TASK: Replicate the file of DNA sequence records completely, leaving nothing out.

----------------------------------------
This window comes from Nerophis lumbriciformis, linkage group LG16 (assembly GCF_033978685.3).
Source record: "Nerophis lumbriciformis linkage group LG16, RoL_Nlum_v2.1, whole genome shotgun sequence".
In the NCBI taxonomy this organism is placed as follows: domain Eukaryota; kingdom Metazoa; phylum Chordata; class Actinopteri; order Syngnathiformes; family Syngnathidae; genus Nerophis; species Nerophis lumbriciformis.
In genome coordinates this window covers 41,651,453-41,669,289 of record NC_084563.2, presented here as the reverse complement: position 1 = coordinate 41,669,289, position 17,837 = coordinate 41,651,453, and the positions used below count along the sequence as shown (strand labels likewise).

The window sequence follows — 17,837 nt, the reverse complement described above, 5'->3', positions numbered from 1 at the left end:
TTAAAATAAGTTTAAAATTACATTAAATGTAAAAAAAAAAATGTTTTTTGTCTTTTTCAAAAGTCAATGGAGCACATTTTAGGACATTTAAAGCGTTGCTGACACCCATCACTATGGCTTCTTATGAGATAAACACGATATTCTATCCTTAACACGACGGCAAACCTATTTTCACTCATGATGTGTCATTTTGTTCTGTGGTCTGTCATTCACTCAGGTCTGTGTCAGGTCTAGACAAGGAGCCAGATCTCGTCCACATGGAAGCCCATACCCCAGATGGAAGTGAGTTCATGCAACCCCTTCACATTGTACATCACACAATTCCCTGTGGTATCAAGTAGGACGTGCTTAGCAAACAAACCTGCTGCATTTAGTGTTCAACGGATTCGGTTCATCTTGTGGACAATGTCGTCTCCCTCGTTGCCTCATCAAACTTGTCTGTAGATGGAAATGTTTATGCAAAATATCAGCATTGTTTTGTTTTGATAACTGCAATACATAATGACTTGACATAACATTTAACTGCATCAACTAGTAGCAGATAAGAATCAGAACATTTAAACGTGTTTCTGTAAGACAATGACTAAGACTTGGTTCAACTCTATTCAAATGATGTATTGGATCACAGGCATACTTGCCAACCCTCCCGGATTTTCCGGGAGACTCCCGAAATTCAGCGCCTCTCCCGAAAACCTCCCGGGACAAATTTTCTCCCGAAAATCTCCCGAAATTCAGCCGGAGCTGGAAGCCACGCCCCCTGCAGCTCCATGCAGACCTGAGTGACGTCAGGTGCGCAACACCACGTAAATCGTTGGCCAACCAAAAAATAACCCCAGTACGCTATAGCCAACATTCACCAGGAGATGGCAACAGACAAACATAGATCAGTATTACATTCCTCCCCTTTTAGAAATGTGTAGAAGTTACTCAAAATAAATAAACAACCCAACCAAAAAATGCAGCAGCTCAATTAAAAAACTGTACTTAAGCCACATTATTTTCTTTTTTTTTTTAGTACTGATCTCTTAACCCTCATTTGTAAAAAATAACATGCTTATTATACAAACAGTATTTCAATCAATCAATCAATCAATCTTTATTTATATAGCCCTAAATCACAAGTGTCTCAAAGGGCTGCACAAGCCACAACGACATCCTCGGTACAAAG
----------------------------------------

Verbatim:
This window comes from Nerophis lumbriciformis, linkage group LG16 (assembly GCF_033978685.3).
Source record: "Nerophis lumbriciformis linkage group LG16, RoL_Nlum_v2.1, whole genome shotgun sequence".
In the NCBI taxonomy this organism is placed as follows: domain Eukaryota; kingdom Metazoa; phylum Chordata; class Actinopteri; order Syngnathiformes; family Syngnathidae; genus Nerophis; species Nerophis lumbriciformis.
In genome coordinates this window covers 41,651,453-41,669,289 of record NC_084563.2, presented here as the reverse complement: position 1 = coordinate 41,669,289, position 17,837 = coordinate 41,651,453, and the positions used below count along the sequence as shown (strand labels likewise).

The window sequence follows — 17,837 nt, the reverse complement described above, 5'->3', positions numbered from 1 at the left end:
TTAAAATAAGTTTAAAATTACATTAAATGTAAAAAAAAAAATGTTTTTTGTCTTTTTCAAAAGTCAATGGAGCACATTTTAGGACATTTAAAGCGTTGCTGACACCCATCACTATGGCTTCTTATGAGATAAACACGATATTCTATCCTTAACACGACGGCAAACCTATTTTCACTCATGATGTGTCATTTTGTTCTGTGGTCTGTCATTCACTCAGGTCTGTGTCAGGTCTAGACAAGGAGCCAGATCTCGTCCACATGGAAGCCCATACCCCAGATGGAAGTGAGTTCATGCAACCCCTTCACATTGTACATCACACAATTCCCTGTGGTATCAAGTAGGACGTGCTTAGCAAACAAACCTGCTGCATTTAGTGTTCAACGGATTCGGTTCATCTTGTGGACAATGTCGTCTCCCTCGTTGCCTCATCAAACTTGTCTGTAGATGGAAATGTTTATGCAAAATATCAGCATTGTTTTGTTTTGATAACTGCAATACATAATGACTTGACATAACATTTAACTGCATCAACTAGTAGCAGATAAGAATCAGAACATTTAAACGTGTTTCTGTAAGACAATGACTAAGACTTGGTTCAACTCTATTCAAATGATGTATTGGATCACAGGCATACTTGCCAACCCTCCCGGATTTTCCGGGAGACTCCCGAAATTCAGCGCCTCTCCCGAAAACCTCCCGGGACAAATTTTCTCCCGAAAATCTCCCGAAATTCAGCCGGAGCTGGAAGCCACGCCCCCTGCAGCTCCATGCAGACCTGAGTGACGTCAGGTGCGCAACACCACGTAAATCGTTGGCCAACCAAAAAATAACCCCAGTACGCTATAGCCAACATTCACCAGGAGATGGCAACAGACAAACATAGATCAGTATTACATTCCTCCCCTTTTAGAAATGTGTAGAAGTTACTCAAAATAAATAAACAACCCAACCAAAAAATGCAGCAGCTCAATTAAAAAACTGTACTTAAGCCACATTATTTTCTTTTTTTTTTTAGTACTGATCTCTTAACCCTCATTTGTAAAAAATAACATGCTTATTATACAAACAGTATTTCAATCAATCAATCAATCAATCTTTATTTATATAGCCCTAAATCACAAGTGTCTCAAAGGGCTGCACAAGCCACAACGACATCCTCGGTACAAAG